Insurance Commissioner Ken Selzer says he would advocate for increasing efficiency and reducing spending as he weighs a run for Kansas governor, a month after lawmakers overrode GOP Gov. Sam Brownback’s veto to raise taxes.
Selzer, a Leawood Republican and certified public accountant, first told The Kansas City Star he was weighing a gubernatorial run, but he said he hasn’t decided whether he’ll pursue the nomination. He said, though, he could bring a “common sense” approach to keeping the state’s costs low while still providing services. He couldn’t say yet where state spending might need to be cut. He said his insurance department has reduced personnel by about 15 percent by not always filling positions vacated by retirees.
“We know that we’ll be focused on serving the people of Kansas,” he said. “We understand budgeting.”
Selzer said the state could provide services while still cutting spending by being “efficient, productive, innovative and responsive.”
The Legislature chose last month to give state employees a pay raise, direct more money toward Medicaid home services and increase spending for public schools under a Supreme Court order.
Kansas GOP executive director Clay Barker said Selzer had talked to the party about running, but that he hasn’t filed paperwork to raise money or announce a campaign. Selzer said he started considering a run for governor this spring when U.S. Rep. Lynn Jenkins, a Republican, announced she would retire from political life, and former U.S. Rep. Mike Pompeo, a Republican, was nominated to be President Donald Trump’s CIA director, rather than joining the gubernatorial race.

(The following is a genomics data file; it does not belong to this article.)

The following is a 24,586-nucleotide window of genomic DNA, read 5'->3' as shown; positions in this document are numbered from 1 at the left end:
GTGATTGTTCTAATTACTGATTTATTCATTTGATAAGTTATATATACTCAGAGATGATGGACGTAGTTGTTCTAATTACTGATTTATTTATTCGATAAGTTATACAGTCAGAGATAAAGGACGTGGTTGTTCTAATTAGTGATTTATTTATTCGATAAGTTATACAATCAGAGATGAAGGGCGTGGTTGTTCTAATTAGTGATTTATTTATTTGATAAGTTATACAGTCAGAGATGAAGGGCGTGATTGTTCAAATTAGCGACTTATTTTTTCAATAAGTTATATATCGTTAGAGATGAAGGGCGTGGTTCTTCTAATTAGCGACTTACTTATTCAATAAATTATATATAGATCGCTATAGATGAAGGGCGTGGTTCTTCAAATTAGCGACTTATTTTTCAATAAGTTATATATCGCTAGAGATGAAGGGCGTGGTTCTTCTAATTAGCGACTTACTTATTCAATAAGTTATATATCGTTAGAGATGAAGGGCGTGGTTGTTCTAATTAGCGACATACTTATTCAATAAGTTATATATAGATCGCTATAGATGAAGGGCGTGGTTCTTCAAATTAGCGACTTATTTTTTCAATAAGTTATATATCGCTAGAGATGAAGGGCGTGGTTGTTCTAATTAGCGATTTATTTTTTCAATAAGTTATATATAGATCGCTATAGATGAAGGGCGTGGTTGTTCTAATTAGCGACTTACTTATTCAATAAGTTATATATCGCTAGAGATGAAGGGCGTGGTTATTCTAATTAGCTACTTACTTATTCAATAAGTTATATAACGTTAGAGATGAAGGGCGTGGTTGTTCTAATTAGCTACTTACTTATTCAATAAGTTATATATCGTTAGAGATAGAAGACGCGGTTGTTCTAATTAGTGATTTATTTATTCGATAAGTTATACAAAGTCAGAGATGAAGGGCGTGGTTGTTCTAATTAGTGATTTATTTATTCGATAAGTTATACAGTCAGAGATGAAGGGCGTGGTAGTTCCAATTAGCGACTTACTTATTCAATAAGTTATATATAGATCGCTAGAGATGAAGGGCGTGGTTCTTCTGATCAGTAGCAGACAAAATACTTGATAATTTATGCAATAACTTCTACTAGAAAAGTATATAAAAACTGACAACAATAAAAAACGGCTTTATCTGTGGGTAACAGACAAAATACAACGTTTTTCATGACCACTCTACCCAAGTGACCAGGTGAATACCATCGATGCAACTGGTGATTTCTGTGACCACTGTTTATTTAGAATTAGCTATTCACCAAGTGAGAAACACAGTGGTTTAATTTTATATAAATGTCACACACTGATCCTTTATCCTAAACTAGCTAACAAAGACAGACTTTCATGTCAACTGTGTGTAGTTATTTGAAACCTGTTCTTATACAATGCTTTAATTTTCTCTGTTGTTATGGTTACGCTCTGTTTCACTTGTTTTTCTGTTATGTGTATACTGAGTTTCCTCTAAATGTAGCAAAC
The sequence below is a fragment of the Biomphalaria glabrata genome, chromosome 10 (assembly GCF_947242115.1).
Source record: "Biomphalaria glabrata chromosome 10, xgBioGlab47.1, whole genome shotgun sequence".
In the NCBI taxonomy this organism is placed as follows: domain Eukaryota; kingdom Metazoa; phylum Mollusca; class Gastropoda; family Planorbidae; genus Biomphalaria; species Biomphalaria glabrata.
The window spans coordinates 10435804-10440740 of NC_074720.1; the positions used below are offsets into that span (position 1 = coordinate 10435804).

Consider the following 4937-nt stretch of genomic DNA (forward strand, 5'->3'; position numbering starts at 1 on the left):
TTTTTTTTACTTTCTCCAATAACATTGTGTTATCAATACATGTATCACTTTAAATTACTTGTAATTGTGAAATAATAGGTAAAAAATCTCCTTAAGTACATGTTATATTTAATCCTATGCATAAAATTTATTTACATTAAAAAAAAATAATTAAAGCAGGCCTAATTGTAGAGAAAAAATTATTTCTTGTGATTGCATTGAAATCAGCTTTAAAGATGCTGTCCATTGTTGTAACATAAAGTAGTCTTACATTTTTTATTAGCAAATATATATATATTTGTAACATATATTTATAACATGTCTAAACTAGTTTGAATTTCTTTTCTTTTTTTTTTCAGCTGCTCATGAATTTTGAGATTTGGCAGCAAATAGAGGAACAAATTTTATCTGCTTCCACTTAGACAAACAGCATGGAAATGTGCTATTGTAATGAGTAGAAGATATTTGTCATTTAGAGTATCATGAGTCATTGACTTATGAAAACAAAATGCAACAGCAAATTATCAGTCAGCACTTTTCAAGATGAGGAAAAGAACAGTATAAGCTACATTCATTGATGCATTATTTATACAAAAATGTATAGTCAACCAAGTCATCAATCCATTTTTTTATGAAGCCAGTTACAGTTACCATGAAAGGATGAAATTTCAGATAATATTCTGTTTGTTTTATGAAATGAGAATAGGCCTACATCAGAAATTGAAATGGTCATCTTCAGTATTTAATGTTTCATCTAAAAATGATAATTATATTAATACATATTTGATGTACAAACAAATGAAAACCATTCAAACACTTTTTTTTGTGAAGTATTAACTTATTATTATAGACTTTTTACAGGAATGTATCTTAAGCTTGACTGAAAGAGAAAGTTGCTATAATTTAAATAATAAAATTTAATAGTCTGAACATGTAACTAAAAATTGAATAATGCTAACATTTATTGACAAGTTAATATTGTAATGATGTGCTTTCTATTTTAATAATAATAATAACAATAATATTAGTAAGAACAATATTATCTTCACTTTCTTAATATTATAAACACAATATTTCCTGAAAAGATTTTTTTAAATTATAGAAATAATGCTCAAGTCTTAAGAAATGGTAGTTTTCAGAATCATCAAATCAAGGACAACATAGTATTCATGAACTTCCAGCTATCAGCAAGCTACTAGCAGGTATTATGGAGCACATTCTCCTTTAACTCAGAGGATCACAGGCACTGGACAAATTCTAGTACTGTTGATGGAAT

Selzer said that budget-minded approach was also important as the U.S. Senate works on a bill to replace former President Barack Obama’s Affordable Care Act. He said deficit spending on Medicaid needs to be managed, and he said the exchange where people can buy insurance needs to be improved. His office, he said, is working to find another insurance company to sell on the exchange after Blue Cross and Blue Shield of Kansas City announced in May that it would pull out of exchanges in Kansas and Missouri.
Selzer also warned that selling insurance across state lines wouldn’t be an effective tool to increase competition and lower health care prices, though some lawmakers, like Jenkins, support the idea.
[via CJ Online]